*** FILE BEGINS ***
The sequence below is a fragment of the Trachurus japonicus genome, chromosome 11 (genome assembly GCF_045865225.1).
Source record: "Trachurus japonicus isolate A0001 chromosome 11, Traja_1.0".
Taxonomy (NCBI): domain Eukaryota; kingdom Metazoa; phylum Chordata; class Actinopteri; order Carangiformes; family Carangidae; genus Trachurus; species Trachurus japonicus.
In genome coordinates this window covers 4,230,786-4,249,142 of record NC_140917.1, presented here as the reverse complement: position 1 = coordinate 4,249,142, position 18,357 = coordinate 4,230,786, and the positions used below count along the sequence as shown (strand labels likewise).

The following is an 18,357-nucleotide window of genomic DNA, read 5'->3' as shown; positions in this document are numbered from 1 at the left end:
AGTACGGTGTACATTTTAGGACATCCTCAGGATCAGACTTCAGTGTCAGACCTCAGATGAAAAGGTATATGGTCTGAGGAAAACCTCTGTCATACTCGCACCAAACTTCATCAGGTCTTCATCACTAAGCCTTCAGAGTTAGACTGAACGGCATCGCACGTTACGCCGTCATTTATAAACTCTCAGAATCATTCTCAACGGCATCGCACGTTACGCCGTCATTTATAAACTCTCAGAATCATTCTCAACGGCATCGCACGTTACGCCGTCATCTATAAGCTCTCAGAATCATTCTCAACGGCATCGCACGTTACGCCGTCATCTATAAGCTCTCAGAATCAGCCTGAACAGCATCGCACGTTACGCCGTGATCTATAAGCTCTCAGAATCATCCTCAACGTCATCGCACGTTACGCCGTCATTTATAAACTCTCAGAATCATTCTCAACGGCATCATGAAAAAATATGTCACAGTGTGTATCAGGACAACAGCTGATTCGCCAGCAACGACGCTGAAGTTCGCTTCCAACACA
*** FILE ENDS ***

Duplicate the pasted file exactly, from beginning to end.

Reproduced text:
The sequence below is a fragment of the Trachurus japonicus genome, chromosome 11 (genome assembly GCF_045865225.1).
Source record: "Trachurus japonicus isolate A0001 chromosome 11, Traja_1.0".
Taxonomy (NCBI): domain Eukaryota; kingdom Metazoa; phylum Chordata; class Actinopteri; order Carangiformes; family Carangidae; genus Trachurus; species Trachurus japonicus.
In genome coordinates this window covers 4,230,786-4,249,142 of record NC_140917.1, presented here as the reverse complement: position 1 = coordinate 4,249,142, position 18,357 = coordinate 4,230,786, and the positions used below count along the sequence as shown (strand labels likewise).

The following is an 18,357-nucleotide window of genomic DNA, read 5'->3' as shown; positions in this document are numbered from 1 at the left end:
AGTACGGTGTACATTTTAGGACATCCTCAGGATCAGACTTCAGTGTCAGACCTCAGATGAAAAGGTATATGGTCTGAGGAAAACCTCTGTCATACTCGCACCAAACTTCATCAGGTCTTCATCACTAAGCCTTCAGAGTTAGACTGAACGGCATCGCACGTTACGCCGTCATTTATAAACTCTCAGAATCATTCTCAACGGCATCGCACGTTACGCCGTCATTTATAAACTCTCAGAATCATTCTCAACGGCATCGCACGTTACGCCGTCATCTATAAGCTCTCAGAATCATTCTCAACGGCATCGCACGTTACGCCGTCATCTATAAGCTCTCAGAATCAGCCTGAACAGCATCGCACGTTACGCCGTGATCTATAAGCTCTCAGAATCATCCTCAACGTCATCGCACGTTACGCCGTCATTTATAAACTCTCAGAATCATTCTCAACGGCATCATGAAAAAATATGTCACAGTGTGTATCAGGACAACAGCTGATTCGCCAGCAACGACGCTGAAGTTCGCTTCCAACACA